The Taste of Tea – the True Cost

The Taste of Tea – the True Cost

by Sr. Prisca Ovat MMM                     Nigeria/Kenya                18.10.2023

History has it that the first tea seeds were introduced by the expatriates over a century ago in Kiambu County, Kenya.  From then on, 19 tea-growing counties emerged, due to the tropical volcanic red soils and evenly distributed rainfalls suitable for tea survival. As a matter of economy, tea is among the principal foreign exchange earners in Kenya, with both direct and indirect support to better living. But what do we know about the safety regulations, practice, and respect of human rights within the tea factories?

As a member of the African Faith and Justice Network, the working conditions of the employees at the Kenya tea factories was discussed as a matter of concern and urgency. The AFJN is a network of many religious and laypersons. One key question was asked: is tea really worth a woman’s dignity? We sought many ways to lend our voice in this unfortunate menace that strips a woman of her self-worth, amidst all other injustices meted on the female gender. This great exposé came to light in February 2023 a documentary made by the BBC Africa Eye which had remained under cover inside the tea factory with a hidden camera for 18 months and from then on, the subject gained global attention. In this documentary, it was unearthed that over seventy women had over the years been abused by their frontline managers, while others contracted varied forms of sexually transmitted diseases.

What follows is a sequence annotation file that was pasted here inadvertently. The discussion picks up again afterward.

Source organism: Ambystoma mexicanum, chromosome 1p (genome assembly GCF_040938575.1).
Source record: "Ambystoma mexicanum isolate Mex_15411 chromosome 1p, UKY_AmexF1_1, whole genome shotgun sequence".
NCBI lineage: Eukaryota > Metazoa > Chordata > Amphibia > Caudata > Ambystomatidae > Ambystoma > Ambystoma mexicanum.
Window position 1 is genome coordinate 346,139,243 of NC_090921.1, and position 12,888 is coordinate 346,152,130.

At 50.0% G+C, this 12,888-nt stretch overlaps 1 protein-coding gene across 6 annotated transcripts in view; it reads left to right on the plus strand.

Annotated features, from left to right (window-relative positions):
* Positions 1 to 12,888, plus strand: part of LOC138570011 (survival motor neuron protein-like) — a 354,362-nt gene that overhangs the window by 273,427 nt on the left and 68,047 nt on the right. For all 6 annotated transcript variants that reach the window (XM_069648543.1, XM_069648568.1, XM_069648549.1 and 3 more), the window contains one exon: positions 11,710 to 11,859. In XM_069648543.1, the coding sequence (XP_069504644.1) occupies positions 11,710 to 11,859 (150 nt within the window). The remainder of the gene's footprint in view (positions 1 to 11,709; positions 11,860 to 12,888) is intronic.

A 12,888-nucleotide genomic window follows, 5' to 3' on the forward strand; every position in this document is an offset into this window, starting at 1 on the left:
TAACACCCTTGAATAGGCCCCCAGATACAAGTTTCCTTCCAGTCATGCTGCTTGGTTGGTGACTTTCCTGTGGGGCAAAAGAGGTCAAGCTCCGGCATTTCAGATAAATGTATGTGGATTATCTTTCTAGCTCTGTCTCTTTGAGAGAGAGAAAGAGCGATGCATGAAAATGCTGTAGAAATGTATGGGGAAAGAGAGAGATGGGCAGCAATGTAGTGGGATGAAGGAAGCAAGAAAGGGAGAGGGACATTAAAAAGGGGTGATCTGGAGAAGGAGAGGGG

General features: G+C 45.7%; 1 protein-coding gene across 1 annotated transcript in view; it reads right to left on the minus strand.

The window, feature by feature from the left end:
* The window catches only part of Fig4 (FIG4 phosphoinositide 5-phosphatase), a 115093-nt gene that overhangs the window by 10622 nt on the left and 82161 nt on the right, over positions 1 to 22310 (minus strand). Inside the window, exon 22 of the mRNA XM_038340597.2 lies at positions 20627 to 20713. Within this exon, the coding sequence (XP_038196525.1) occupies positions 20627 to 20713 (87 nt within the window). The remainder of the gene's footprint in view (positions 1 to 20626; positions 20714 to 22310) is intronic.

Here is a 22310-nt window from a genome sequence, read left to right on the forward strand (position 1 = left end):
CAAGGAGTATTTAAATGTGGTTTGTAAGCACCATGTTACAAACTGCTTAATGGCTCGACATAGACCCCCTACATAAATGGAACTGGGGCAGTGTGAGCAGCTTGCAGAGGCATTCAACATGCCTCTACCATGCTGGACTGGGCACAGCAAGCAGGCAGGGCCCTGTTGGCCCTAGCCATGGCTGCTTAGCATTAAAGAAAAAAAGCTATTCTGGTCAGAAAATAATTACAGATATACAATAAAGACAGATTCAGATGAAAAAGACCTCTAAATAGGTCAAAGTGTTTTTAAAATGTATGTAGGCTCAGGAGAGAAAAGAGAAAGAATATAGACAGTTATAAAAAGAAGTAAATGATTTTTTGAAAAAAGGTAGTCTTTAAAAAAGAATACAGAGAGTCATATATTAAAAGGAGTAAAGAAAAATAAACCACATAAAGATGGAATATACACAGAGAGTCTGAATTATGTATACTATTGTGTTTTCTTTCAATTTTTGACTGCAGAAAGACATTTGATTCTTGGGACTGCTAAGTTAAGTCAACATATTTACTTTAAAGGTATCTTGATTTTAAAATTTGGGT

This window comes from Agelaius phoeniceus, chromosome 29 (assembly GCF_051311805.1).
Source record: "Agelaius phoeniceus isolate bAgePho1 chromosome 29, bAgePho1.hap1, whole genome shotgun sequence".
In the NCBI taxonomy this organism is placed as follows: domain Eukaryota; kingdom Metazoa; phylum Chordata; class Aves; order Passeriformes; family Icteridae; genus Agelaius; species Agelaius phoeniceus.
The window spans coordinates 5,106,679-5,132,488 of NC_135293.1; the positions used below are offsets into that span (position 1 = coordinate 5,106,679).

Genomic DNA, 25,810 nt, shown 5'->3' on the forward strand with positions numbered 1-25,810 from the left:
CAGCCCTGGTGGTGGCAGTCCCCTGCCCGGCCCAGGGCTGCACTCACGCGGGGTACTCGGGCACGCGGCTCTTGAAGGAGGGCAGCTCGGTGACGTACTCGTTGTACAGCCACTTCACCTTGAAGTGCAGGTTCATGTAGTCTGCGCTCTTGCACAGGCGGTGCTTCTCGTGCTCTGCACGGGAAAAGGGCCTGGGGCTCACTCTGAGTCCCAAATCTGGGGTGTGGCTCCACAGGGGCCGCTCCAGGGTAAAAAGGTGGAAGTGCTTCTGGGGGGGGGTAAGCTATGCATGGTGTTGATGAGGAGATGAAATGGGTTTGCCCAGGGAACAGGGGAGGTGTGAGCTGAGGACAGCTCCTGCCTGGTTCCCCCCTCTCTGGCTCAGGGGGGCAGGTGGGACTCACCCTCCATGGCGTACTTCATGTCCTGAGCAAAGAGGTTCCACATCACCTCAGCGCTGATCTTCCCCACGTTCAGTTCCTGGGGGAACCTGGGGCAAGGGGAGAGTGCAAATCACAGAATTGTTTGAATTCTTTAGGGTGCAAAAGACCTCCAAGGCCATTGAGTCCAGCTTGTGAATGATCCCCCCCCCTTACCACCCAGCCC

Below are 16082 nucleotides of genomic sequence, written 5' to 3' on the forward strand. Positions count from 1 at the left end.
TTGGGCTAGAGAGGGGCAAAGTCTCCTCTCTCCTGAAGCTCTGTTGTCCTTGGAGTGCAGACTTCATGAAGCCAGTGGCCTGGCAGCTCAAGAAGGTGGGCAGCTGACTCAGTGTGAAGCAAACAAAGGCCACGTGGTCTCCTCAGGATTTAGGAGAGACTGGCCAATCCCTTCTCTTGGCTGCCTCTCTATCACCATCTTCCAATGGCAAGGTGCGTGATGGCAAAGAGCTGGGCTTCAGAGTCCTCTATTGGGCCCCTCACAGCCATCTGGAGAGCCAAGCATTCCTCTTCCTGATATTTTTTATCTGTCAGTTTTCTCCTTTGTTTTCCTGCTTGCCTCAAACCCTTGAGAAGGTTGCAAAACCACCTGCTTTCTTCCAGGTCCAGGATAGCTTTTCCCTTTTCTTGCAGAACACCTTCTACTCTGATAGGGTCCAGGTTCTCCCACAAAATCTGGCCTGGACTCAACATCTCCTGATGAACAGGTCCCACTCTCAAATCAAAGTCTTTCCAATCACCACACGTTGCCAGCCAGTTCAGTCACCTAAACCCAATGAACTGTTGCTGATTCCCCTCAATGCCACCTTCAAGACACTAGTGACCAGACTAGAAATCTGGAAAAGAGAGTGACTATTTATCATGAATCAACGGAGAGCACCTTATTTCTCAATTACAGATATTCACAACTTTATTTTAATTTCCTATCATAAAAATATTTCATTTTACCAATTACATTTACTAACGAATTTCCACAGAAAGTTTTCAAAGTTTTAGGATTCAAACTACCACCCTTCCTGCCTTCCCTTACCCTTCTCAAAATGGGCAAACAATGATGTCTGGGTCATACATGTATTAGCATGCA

For some adventurous reasons, I found myself prying into life in the tea plantation. Life is as hard as could never had been imagined. Farmers are paid monthly. Some tribes are unjustly treated as managers are more inclined to looking favourably in the way of their own tribe’s people (a common inequality in the distribution of goods and employment peculiar to certain African countries). Additionally, the grounds men and women sweat it out in the rain and the sun, while the farm owners receive the payments on their behalf at Ksh 50 (USD 0.34) per kg leaving the workers with just 5 shillings (USD 0.034). Sometimes the money is held for as long as they desire before its final release to the workers and after several trips to the employers for their money which can mean several incidences of abuse.

However, in July this year, a Scottish court ruled that victims may proceed to sue the companies in question. Justice shall finally take its course, at least for the living. Topics as these are daily trending on social media and read over the news (sex for grades in institutions of learning, sex for jobs, even when they are rightly qualified for it). It is a difficult fashion to break away from because when evil is normalised in a culture, impunity begins to wear the face of innocence.

We each have the duty of care as educators, parents, religious leaders, and counsellors to sanitize our cultures. For we alone can redeem our society for us.